SAN FRANCISCO -- A federal appeals court nullified as many as 100 logging permits Feb. 13, a decision mainly affecting tree harvesters in the Tongass National Forest in Southeast.The 9th U.S. Circuit Court of Appeals said environmentalists and others should have been given a legal forum to protest new rules allowing the companies to produce more wood waste in estuaries and coastal zones than previously permitted.At issue are the federal permits to run logging transfer facilities. The facilities are estuaries or other coastal areas into which harvesters dump their logs before they are shipped away. The logs are tied together to form log rafts and they are floated in the water to market, a process that can cause pollution from bark and other wood debris in coastal inlets.Two years ago, the Environmental Protection Agency issued new guidelines that permitted harvesters to increase the amount of waste, but did not give environmentalists an opportunity to oppose the new measures. The three-judge panel pointed out that, had the government imposed stricter rules, logging interests would be making the same argument."If the EPA had reached the opposite conclusion, and had added additional requirements to the final permits, Alaskan logging interests would surely have taken the position that notice and comment had been inadequate," Judge Sidney R. Thomas wrote for the San Francisco-based court.Sharon Buccino, a Natural Resources Defense Council attorney, said that the transfer facilities, which she called "logging dumps," kill marine life and ruin coastlines."The ultimate goal is to preserve the ability of Alaska Natives and others to continue to use these waters for a variety of uses: subsistence fishing, commercial fishing, recreation and ecotourism," she said. "The timber companies should not be allowed to monopolize this public resource."The permits in question will not be voided until the court’s decision becomes final in about a month. The court instructed the EPA to renew the permit-formulating process and allow the public the "ability to comment on whether the proposed permit complied with water quality standards."Bill Dunbar, an EPA spokesman in Seattle, said the agency was reviewing the decision and declined comment.John Peterson, a Ketchikan attorney representing the Alaska Forest Association, which opposed the environmentalists in the case, declined comment. John Tillinghast, a Juneau lawyer for logging concern Sealaska Corp., which sided with the forest association, did not return phone calls.Generally, under most of the previous permits, logging groups were allowed to cover one acre of an estuary’s floor with up to 10 centimeters of waste. The new rules eliminated the one acre rule and said the zone of deposit could comprise a company’s project area, which could be several acres.

Ketchikan hospital to debut MRI soon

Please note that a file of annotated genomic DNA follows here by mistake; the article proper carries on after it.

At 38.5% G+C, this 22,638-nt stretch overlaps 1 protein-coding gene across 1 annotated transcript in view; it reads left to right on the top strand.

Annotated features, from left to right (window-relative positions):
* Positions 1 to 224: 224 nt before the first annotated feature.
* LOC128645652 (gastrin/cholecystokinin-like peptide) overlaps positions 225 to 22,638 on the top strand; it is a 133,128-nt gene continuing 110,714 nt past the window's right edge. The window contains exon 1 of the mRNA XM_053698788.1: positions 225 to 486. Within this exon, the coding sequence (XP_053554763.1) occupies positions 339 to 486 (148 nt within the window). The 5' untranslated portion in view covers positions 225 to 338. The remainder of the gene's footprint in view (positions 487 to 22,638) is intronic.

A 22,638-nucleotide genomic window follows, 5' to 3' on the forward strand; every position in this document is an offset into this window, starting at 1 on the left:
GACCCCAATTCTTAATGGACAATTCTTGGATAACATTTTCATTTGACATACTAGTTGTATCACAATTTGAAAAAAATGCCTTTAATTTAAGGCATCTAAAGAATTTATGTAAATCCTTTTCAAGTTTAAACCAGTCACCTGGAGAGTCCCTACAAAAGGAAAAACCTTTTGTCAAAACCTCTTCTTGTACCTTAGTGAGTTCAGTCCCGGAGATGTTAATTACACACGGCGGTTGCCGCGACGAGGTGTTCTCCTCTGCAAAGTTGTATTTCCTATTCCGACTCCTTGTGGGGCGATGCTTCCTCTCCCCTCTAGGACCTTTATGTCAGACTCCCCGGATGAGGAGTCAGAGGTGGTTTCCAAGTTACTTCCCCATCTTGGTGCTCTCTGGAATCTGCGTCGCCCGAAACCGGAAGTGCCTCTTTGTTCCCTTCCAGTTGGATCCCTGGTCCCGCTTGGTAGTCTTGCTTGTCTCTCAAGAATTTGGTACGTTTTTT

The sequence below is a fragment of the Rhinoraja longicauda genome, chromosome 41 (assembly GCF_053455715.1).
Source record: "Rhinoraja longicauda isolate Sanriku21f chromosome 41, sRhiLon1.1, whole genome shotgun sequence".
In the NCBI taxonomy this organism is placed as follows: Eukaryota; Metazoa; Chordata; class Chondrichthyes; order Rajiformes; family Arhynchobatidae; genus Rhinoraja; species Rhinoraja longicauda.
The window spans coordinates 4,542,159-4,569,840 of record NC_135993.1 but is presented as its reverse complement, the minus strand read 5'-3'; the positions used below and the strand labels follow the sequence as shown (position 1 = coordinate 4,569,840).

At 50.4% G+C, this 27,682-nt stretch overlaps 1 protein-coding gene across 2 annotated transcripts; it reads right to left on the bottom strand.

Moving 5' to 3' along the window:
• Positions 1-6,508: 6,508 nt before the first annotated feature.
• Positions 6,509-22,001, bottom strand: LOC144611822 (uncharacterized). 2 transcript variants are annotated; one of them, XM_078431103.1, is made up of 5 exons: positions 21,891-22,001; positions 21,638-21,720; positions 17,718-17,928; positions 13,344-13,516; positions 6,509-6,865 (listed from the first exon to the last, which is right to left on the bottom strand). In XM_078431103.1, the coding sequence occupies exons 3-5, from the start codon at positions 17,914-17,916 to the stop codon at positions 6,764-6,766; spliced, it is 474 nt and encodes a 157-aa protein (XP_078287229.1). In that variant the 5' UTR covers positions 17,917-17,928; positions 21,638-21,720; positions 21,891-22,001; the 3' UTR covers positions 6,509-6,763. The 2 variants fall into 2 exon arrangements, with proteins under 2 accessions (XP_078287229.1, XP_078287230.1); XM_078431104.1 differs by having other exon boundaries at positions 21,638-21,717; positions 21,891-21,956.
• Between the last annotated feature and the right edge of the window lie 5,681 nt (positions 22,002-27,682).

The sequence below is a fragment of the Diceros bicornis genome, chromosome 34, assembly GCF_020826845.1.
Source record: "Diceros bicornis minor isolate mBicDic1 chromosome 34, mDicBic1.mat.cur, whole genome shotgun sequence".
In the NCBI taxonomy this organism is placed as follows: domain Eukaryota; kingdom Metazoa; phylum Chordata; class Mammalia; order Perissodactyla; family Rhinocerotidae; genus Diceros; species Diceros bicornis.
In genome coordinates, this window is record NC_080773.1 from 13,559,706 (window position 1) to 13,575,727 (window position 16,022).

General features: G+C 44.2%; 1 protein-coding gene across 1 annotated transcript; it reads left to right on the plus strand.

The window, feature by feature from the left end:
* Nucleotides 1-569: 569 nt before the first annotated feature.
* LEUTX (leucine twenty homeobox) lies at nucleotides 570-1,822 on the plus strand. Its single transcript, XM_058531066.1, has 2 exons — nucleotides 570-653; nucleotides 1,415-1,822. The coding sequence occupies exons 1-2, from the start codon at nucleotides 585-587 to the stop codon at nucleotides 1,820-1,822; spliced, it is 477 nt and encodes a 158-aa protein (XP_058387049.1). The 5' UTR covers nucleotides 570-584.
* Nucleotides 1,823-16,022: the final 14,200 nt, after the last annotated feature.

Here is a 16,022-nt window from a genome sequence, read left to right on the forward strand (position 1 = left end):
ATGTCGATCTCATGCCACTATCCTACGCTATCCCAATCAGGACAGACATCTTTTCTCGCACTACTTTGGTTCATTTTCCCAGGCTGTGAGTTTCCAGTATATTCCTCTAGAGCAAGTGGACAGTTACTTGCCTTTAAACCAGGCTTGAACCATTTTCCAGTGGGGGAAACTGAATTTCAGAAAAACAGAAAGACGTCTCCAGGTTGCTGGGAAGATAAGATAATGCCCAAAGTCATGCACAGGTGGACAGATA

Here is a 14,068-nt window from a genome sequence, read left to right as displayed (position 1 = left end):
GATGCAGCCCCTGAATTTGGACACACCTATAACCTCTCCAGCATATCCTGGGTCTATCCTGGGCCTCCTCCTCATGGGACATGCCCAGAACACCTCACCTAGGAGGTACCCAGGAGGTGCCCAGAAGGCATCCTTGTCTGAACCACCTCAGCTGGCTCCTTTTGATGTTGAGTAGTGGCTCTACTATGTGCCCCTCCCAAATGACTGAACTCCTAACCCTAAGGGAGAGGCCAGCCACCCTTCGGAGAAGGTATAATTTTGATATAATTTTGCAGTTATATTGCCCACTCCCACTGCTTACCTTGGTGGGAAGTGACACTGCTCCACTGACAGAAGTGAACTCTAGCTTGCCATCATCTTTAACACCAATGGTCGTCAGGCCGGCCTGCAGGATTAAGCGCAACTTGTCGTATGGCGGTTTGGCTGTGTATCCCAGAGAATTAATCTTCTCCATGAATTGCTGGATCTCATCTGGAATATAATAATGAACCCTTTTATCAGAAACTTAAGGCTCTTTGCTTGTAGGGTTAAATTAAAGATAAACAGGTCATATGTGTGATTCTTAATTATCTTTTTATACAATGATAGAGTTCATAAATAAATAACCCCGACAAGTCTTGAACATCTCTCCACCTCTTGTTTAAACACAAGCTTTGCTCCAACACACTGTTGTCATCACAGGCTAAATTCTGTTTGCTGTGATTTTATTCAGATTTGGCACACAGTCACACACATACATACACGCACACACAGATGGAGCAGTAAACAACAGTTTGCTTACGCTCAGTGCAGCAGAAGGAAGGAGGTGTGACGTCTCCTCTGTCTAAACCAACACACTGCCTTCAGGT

Ketchikan General Hospital is renovating a room as part of its plans to debut a magnetic resonance imaging unit this spring.The MRI should be installed and operating by mid-April, said Rachael Morland, Ketchikan General’s manager of community relations.Patients now travel to Seattle for MRI procedures, she said. The new equipment also expands the hospital’s diagnostic services."It gives our local doctors a local resource for diagnostics," she said.The project represents a $1.1 million investment for Ketchikan General Hospital, said assistant administrator David Smith. The MRI, manufactured by Philips Medical Systems, is the Intera Power 1.0 model.Hospital officials have considered adding MRI equipment for eight to 10 years, Smith said. He has conducted four feasibility studies to gauge economics of purchasing the MRI.Finally, prices dropped on the equipment, and the numbers made sense, he said. Hospital officials identified the service as a growth area because residents could visit Ketchikan for an MRI rather than travel to Seattle, he said.An MRI in Ketchikan perhaps will boost early detection of disease, said Corrine Olson, nurse manager at the Ketchikan Public Health Center.Although the center doesn’t handle acute care, it does perform some analytical services like Pap smears. Olson knows the value of early detection for breast cancer among other conditions."This will definitely be easier access and hopefully that will promote earlier identification of a problem," she said.Travel to Anchorage or Seattle is a concern for community residents and can be costly, she said. Once the MRI is operating in Ketchikan, residents from area villages can benefit because they would have to travel a shorter distance to receive care, Olson said.Without the service in the community, Smith believes residents delayed diagnosis and treatment, in part because of travel. For some patients the distance to an MRI perhaps has been too cumbersome, Smith noted."I’m sure there’s times when the scan just doesn’t get done," he said.